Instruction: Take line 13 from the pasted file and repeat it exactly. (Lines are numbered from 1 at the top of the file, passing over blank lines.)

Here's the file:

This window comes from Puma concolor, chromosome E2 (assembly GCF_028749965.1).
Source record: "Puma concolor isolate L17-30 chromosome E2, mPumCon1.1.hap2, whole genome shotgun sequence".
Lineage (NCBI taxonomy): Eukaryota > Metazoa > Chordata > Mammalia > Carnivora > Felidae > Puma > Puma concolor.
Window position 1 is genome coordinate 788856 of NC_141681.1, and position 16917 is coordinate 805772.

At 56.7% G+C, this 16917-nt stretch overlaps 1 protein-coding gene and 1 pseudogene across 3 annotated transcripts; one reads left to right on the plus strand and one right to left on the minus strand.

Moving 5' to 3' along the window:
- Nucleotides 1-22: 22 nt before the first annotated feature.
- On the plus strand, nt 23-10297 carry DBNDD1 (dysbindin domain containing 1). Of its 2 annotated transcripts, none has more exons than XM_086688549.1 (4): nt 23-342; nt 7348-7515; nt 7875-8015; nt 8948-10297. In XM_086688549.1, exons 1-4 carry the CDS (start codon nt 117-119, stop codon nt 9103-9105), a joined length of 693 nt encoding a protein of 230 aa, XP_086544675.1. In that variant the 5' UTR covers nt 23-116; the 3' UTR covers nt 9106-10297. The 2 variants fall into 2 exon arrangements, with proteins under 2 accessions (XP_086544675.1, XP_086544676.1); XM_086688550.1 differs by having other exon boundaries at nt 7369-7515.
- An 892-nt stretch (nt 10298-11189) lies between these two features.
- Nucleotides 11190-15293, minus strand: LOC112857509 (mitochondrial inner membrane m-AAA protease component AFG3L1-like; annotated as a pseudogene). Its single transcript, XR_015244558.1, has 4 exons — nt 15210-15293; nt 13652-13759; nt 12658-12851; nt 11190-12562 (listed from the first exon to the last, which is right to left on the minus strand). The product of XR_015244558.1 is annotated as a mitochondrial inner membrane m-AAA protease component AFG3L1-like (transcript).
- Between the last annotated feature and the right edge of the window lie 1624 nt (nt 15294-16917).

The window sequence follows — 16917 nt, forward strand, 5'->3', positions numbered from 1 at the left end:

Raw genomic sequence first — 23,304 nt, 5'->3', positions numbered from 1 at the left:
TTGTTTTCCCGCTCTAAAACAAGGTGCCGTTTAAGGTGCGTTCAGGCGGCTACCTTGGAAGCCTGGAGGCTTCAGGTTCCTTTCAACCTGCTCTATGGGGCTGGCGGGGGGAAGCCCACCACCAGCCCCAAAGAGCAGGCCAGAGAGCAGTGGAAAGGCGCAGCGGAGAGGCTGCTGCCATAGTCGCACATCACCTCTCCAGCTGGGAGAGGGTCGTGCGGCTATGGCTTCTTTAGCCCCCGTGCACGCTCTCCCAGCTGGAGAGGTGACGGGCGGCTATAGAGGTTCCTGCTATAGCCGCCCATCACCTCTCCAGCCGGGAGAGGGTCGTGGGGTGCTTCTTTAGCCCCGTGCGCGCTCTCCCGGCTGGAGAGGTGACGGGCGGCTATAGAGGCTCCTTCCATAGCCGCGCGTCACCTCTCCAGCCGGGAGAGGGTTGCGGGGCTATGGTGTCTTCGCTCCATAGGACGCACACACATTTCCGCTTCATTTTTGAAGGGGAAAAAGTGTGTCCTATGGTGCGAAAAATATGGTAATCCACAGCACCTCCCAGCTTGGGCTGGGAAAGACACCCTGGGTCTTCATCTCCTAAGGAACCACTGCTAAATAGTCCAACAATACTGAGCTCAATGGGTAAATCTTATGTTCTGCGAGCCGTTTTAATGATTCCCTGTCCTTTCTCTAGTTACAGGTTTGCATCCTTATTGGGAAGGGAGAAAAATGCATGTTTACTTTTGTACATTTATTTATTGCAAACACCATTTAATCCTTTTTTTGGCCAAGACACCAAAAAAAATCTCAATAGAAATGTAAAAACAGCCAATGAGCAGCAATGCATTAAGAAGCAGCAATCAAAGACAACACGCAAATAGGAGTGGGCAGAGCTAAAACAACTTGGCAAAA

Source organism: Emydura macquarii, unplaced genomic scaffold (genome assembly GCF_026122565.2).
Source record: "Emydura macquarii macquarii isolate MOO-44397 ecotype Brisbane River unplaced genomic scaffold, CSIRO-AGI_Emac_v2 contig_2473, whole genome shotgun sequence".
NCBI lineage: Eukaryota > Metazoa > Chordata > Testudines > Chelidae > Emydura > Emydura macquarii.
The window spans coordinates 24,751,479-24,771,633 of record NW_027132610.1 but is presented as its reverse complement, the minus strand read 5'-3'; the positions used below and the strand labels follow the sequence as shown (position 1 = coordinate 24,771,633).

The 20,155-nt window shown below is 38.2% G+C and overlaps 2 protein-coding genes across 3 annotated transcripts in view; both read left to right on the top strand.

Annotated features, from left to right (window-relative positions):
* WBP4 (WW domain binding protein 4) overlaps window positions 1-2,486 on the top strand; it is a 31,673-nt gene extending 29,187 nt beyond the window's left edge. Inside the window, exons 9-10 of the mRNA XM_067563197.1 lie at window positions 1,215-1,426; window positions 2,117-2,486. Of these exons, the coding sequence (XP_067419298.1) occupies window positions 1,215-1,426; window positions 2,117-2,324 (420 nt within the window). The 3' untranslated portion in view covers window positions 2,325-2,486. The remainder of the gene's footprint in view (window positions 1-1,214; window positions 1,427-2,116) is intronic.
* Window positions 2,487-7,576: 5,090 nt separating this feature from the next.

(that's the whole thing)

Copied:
Raw genomic sequence first — 23,304 nt, 5'->3', positions numbered from 1 at the left: